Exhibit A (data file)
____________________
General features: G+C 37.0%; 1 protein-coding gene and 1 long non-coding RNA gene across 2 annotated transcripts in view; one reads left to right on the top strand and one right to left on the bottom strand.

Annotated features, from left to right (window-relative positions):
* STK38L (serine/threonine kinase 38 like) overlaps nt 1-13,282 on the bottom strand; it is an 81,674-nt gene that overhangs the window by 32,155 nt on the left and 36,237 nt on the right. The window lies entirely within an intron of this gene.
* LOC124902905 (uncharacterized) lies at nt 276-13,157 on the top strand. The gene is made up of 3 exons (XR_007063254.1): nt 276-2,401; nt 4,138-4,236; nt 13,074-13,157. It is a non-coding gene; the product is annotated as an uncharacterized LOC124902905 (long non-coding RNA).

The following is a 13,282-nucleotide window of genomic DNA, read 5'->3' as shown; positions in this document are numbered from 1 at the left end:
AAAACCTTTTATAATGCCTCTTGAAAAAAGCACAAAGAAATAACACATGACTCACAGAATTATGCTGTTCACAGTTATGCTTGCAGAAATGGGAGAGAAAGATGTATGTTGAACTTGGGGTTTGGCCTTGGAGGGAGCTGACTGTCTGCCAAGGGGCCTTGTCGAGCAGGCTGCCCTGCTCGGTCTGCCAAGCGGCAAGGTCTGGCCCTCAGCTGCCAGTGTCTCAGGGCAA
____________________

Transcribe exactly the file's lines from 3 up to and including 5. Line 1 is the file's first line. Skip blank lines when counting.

* STK38L (serine/threonine kinase 38 like) overlaps nt 1-13,282 on the bottom strand; it is an 81,674-nt gene that overhangs the window by 32,155 nt on the left and 36,237 nt on the right. The window lies entirely within an intron of this gene.
* LOC124902905 (uncharacterized) lies at nt 276-13,157 on the top strand. The gene is made up of 3 exons (XR_007063254.1): nt 276-2,401; nt 4,138-4,236; nt 13,074-13,157. It is a non-coding gene; the product is annotated as an uncharacterized LOC124902905 (long non-coding RNA).

The following is a 13,282-nucleotide window of genomic DNA, read 5'->3' as shown; positions in this document are numbered from 1 at the left end: